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Pumpkin Pie Smoothie Bowl with Figs and Seeds

Photo by Lorelle Del Matto

What makes you choose one food over another? If your answer is “taste!”, you’re not alone.

There are many reasons we choose foods, but taste is number one, according to fifteen years of consumer research conducted by the International Food and Information Council (IFIC) (1).

Food package information, especially the Nutrition Facts Panel (NFP), is key to helping people evaluate and compare the healthfulness of foods (2). You may have noticed the updated version of the NFP currently being phased in and required on all food packages by January 2021 (3).

Key changes include:

  • Some serving sizes have changed. A serving of ice cream is 2/3 cup, not ½ cup.
  • Added Sugars are now listed. These are sugars added during processing of foods, foods that are packaged as sweeteners such as table sugar, syrups, honey, and sugars from concentrated fruit or vegetable juices. “Total sugars” include naturally occurring sugars (in fruits, vegetables, and milk) and “added sugars” (9).     
  • Potassium and vitamin D are new to the updated the nutrition label to help people recognize foods with these nutrients. Vitamins A and C are no longer required because deficiencies of these nutrients are rare.


Potassium plays a critical role in health, helping to power every heartbeat, muscle contraction and nerve transmission.  As an electrolyte, a mineral with an electric charge, potassium helps maintain proper fluid levels in the blood and tissues and move nutrients and waste products in and out of cells. Getting enough potassium in your diet may offset negative effects of sodium and protect against high blood pressure, a major risk factor for heart disease and stroke. Two other key functions of potassium are to support health bones and kidney function. It may play a role in regulating blood sugar levels, too (5,6,7,8).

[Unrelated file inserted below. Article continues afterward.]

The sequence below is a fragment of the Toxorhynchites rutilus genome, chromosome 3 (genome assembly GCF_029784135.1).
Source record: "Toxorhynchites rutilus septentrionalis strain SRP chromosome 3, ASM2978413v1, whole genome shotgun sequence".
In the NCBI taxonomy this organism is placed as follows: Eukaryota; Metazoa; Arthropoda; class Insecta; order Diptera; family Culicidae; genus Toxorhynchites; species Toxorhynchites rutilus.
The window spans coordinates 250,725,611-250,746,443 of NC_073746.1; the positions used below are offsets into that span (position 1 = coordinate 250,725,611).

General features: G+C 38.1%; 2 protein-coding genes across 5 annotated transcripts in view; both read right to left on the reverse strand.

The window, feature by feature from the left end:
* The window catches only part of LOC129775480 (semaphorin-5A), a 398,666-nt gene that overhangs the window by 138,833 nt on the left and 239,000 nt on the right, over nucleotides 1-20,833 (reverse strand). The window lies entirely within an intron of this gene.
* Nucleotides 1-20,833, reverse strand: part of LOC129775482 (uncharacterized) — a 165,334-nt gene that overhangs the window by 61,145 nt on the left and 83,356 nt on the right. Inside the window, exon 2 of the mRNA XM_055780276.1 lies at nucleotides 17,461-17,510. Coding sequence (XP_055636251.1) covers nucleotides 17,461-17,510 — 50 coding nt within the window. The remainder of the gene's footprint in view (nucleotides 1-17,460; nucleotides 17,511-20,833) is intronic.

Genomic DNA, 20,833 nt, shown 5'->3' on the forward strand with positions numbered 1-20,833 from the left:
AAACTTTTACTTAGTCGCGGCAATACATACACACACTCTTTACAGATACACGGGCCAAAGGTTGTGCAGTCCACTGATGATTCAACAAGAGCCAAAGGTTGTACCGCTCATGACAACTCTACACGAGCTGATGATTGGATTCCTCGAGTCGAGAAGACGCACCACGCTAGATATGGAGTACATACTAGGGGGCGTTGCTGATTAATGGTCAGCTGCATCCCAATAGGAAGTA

Best known for helping the body absorb calcium, building and maintaining bones, vitamin D has other essential functions in the body. It helps reduce inflammation and plays a role in the immune system, blood sugar metabolism, cell growth and the neuromuscular function. Many cells throughout the body have vitamin D receptors.  (11).

A fat-soluble vitamin, D is sometimes called “the sunshine vitamin” because when the skin is exposed to ultraviolet light it triggers vitamin D synthesis. Too much exposure to sunlight poses a skin cancer risk and vitamin D production is less on cloudy days, if you have darker skin, wear sunscreen or live at latitudes 37 degrees north or south of the equator, except for summer months (12).

Diet is another source of vitamin D, but few foods are good sources. Rich fish such as salmon and tuna are excellent sources and mushrooms offer some. When mushrooms are exposed to ultraviolet light, they make more vitamin D, and some packaged mushrooms indicate that on the label. Most people meet vitamin D needs through fortified foods such as dairy and non-dairy milk products (10,13). 

Photo by Lorelle Del Matto

This dinner of Pan-Seared Salmon with Roasted Beets and Beet Greens Sautéed with Figs, Bell Pepper, Onion and Rosemary Beets provides 35% of the Daily Value (DV)  for potassium, a whopping 80% DV vitamin D along with 15% DV calcium, 30% DV iron, 30% DV dietary fiber, 13 g protein and 450 calories. 

October is pumpkin time. To satisfy my craving for pumpkin pie I created this Pumpkin Smoothie Bowl recipe. It offers 25% of the DV for potassium along with 30% DV calcium, 35% DV iron, 54% DV dietary fiber, 28 grams of protein and 500 calories.  Yogurt is not usually fortified with vitamin D so this recipe doesn’t offer that nutrient.  Swap in a fortified milk or non-dairy “milk” and you’ll bump up the vitamin D, which will make it a drinkable rather than spoon-able smoothie.